Thursday, December 22, 2011

Well, At Least He Had a Photo ID

Finally, the Republican campaign to ferret out voter fraud in Indiana has struck pay dirt.

After claiming that voter fraud is a potentially huge problem necessitating "poll-tax-lite" in the form of photo IDs backed up by sometimes difficult-to-produce: birth records (the elderly, immigrants), residency records (college students). Then for those with no family available to provide transportation, and for those 85+ year old computer savvies who just wander through the maze of possibilities of the many ways one can exercise his or her Constitutional right to vote by linking here. After clearing all these hurdles and jumping through all these hoops, some may be able to exercise a right they may have fought for in foreign wars, or their fathers may have fought for, or their creator may have endowed to them as inalienable rights as one who sits atop the soil of the United States of America.

And now, finally the net has dragged in a fish. A White fish it seems. A fish named Charlie, to be exact. That fish happens to be the supreme arbiter of election laws in the state of Indiana.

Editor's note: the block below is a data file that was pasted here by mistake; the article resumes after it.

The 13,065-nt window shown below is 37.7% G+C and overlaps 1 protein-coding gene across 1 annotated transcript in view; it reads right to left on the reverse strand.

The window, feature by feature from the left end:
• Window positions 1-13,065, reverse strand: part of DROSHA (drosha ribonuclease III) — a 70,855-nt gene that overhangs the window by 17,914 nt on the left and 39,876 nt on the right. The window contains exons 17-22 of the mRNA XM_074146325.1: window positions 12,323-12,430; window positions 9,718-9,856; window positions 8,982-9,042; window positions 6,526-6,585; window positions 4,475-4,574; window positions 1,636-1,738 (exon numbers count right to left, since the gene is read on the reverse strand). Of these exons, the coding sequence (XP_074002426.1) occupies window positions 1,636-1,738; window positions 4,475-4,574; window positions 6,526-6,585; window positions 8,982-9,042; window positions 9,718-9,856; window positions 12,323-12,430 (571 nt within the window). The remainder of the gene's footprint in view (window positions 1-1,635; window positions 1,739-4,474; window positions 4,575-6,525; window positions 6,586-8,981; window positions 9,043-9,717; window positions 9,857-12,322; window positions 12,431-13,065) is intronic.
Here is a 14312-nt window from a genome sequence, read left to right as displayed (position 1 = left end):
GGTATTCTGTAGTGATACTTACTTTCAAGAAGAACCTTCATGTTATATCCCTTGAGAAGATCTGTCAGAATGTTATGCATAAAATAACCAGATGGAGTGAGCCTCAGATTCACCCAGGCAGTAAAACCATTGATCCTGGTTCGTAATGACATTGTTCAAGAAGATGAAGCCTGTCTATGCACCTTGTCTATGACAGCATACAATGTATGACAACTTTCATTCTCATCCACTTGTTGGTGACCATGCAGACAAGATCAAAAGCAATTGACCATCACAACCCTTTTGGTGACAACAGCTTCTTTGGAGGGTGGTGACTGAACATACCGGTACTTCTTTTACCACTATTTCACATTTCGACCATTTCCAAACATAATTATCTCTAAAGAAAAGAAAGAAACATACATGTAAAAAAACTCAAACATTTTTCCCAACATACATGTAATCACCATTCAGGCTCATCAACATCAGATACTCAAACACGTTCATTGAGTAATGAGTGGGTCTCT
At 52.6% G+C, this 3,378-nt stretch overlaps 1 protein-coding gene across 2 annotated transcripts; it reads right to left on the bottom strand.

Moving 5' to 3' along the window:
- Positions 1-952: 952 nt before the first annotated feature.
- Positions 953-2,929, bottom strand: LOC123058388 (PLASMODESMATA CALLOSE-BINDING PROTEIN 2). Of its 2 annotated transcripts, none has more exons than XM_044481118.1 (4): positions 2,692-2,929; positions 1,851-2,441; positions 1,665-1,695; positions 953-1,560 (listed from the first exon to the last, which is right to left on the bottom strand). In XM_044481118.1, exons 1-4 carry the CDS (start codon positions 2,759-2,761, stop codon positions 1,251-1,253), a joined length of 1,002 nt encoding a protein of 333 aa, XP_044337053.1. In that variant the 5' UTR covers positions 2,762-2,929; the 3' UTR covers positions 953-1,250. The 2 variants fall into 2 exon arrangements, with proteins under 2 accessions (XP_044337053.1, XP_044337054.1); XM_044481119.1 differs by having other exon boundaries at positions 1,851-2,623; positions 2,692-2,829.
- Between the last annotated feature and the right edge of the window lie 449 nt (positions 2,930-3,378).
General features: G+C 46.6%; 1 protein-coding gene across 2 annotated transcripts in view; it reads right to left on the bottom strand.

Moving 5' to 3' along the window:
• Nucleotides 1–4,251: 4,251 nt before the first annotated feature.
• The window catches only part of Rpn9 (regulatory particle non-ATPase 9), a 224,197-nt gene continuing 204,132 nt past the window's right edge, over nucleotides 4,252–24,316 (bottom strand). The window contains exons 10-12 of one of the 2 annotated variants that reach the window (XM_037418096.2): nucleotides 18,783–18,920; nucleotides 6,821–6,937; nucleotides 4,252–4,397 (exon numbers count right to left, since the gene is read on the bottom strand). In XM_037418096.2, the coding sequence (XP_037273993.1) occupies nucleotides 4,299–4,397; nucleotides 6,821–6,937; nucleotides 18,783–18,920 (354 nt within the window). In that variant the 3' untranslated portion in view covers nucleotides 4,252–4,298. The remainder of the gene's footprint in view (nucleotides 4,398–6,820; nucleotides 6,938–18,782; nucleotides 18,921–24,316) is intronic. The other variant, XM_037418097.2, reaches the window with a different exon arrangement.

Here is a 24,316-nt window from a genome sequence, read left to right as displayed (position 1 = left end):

Congratulations to Vop Osili the new and legal Secretary of State for the State of Indiana. He takes that post after a judge rules the Fish Named Charlie ineligible to serve.


I was incorrect in saying that Vop Osili "takes that post" (Secretary of State).

Although ruled ineligible to hold the position by a judge, White is vowing to stay in office. A recent article is linkied here.

Wednesday, December 14, 2011

The Little Bridge That Could ('ve)

The Horseshoe Foundation has offered an incentive of one million dollars to get the Sherman Minton Bridge open earlier. While the community spirit of this organization is well-known and welcome, I can't help but wonder what could have been a better use of this benevolence.

Since the bridge closed in September, what if that noteworthy sum had been committed to a timely reopening of the K & I Bridge? A minor, but vital, link between New Albany and Louisville would have been re-established. Access for cross-river workers may have been eased a tiny bit. Off hour traffic would have been a snap. (Direct travel to the Horseshoe Casino would have been easy, as would the directions--get off the bridge, turn left, stop at the boat.)